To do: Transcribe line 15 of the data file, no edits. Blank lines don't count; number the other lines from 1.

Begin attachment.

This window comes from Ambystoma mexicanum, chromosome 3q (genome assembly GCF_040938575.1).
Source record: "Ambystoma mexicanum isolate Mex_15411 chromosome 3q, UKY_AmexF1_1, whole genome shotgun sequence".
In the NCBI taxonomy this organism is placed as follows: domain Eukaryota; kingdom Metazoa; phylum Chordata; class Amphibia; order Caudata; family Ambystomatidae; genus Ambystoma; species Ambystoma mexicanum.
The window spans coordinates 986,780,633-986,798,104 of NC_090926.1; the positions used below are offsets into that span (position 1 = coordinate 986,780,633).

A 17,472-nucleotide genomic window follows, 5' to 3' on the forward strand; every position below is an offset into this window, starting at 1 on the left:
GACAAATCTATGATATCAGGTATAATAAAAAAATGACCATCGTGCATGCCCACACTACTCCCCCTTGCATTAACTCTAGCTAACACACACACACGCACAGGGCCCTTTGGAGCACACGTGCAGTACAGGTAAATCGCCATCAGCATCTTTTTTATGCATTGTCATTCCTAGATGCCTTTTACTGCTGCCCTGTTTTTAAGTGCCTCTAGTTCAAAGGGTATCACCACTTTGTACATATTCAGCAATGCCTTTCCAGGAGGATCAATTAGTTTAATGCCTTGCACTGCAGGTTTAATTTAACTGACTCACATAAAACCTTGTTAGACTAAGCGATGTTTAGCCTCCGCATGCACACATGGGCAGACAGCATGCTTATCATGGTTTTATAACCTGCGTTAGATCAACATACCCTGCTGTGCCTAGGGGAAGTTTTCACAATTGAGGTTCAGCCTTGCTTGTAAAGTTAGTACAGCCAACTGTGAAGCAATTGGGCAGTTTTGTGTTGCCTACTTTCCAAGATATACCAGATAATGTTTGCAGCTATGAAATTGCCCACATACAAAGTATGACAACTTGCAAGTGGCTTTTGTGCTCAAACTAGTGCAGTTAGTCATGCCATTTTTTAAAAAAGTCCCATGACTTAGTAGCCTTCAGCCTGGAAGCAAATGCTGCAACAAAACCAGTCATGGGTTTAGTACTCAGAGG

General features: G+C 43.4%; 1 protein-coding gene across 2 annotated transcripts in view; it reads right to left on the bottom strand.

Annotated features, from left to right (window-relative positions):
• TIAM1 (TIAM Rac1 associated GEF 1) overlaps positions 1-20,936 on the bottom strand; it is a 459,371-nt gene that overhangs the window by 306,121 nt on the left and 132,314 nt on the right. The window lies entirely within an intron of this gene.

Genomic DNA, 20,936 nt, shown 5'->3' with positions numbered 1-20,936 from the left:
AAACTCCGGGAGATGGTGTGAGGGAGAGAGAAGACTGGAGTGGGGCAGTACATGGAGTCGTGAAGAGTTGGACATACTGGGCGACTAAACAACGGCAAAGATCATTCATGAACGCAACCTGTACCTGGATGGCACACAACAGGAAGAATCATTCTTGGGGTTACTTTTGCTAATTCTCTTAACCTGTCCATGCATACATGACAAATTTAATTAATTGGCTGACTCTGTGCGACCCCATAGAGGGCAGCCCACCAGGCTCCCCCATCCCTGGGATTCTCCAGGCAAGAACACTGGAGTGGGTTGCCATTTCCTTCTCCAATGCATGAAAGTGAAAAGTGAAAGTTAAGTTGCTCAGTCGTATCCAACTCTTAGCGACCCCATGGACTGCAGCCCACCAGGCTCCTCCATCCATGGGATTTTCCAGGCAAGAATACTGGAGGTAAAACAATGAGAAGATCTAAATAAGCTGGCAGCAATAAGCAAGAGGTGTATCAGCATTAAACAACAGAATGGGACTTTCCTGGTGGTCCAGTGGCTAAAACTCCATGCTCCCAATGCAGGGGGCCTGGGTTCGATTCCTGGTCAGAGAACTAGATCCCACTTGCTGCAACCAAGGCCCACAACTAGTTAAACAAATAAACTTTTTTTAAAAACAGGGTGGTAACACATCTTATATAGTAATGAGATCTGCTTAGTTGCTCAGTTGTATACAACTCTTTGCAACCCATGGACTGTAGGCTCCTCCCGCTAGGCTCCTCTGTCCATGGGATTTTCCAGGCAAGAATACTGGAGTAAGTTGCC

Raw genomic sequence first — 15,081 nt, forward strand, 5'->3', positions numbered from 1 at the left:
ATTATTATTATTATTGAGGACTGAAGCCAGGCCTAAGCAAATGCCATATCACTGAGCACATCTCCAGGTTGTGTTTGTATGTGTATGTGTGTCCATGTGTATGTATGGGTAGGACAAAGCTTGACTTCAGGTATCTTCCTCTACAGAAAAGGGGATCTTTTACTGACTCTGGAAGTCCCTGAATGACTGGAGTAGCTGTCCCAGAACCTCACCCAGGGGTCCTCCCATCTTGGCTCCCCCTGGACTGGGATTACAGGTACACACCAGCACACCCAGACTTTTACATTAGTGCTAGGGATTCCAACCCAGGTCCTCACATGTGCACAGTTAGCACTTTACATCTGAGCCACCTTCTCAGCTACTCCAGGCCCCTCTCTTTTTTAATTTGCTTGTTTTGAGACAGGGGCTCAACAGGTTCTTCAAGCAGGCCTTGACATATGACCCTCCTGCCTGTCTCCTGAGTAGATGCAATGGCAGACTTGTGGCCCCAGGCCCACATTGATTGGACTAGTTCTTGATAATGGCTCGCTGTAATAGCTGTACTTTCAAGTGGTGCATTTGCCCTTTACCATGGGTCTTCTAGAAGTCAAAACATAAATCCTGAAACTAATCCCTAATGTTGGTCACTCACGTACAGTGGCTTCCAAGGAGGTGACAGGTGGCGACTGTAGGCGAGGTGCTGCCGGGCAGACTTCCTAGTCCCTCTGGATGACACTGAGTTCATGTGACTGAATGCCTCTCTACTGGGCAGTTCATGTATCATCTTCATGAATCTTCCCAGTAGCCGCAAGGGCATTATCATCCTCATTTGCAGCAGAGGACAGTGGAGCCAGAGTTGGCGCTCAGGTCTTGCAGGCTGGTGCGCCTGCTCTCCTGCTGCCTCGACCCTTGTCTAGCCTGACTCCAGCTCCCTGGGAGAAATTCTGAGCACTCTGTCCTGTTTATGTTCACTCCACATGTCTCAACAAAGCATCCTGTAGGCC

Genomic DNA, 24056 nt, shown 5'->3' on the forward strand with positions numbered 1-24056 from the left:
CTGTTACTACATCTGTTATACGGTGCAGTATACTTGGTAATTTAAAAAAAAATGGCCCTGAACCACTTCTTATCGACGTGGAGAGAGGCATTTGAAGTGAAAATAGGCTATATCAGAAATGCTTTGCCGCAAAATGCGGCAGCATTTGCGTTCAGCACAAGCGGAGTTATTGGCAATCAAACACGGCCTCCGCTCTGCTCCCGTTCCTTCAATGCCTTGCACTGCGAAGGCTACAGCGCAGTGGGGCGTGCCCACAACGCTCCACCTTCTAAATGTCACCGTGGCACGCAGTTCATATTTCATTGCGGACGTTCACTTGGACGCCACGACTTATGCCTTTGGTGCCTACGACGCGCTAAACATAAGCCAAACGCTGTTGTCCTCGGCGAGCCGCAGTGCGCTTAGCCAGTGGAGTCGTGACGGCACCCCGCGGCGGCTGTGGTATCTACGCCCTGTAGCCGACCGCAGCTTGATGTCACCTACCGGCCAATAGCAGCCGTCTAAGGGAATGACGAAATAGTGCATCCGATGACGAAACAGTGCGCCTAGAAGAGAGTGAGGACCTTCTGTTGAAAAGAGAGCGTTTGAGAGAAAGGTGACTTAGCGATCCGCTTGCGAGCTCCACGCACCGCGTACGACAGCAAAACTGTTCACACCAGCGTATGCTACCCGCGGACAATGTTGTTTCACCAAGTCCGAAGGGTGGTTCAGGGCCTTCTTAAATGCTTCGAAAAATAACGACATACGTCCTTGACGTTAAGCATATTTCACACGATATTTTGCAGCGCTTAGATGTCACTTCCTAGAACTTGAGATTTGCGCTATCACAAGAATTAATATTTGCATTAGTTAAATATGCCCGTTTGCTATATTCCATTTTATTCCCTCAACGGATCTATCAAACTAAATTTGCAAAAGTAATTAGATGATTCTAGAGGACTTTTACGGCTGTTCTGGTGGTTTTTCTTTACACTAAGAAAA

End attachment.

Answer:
CTGTTACTACATCTGTTATACGGTGCAGTATACTTGGTAATTTAAAAAAAAATGGCCCTGAACCACTTCTTATCGACGTGGAGAGAGGCATTTGAAGTGAAAATAGGCTATATCAGAAATGCTTTGCCGCAAAATGCGGCAGCATTTGCGTTCAGCACAAGCGGAGTTATTGGCAATCAAACACGGCCTCCGCTCTGCTCCCGTTCCTTCAATGCCTTGCACTGCGAAGGCTACAGCGCAGTGGGGCGTGCCCACAACGCTCCACCTTCTAAATGTCACCGTGGCACGCAGTTCATATTTCATTGCGGACGTTCACTTGGACGCCACGACTTATGCCTTTGGTGCCTACGACGCGCTAAACATAAGCCAAACGCTGTTGTCCTCGGCGAGCCGCAGTGCGCTTAGCCAGTGGAGTCGTGACGGCACCCCGCGGCGGCTGTGGTATCTACGCCCTGTAGCCGACCGCAGCTTGATGTCACCTACCGGCCAATAGCAGCCGTCTAAGGGAATGACGAAATAGTGCATCCGATGACGAAACAGTGCGCCTAGAAGAGAGTGAGGACCTTCTGTTGAAAAGAGAGCGTTTGAGAGAAAGGTGACTTAGCGATCCGCTTGCGAGCTCCACGCACCGCGTACGACAGCAAAACTGTTCACACCAGCGTATGCTACCCGCGGACAATGTTGTTTCACCAAGTCCGAAGGGTGGTTCAGGGCCTTCTTAAATGCTTCGAAAAATAACGACATACGTCCTTGACGTTAAGCATATTTCACACGATATTTTGCAGCGCTTAGATGTCACTTCCTAGAACTTGAGATTTGCGCTATCACAAGAATTAATATTTGCATTAGTTAAATATGCCCGTTTGCTATATTCCATTTTATTCCCTCAACGGATCTATCAAACTAAATTTGCAAAAGTAATTAGATGATTCTAGAGGACTTTTACGGCTGTTCTGGTGGTTTTTCTTTACACTAAGAAAA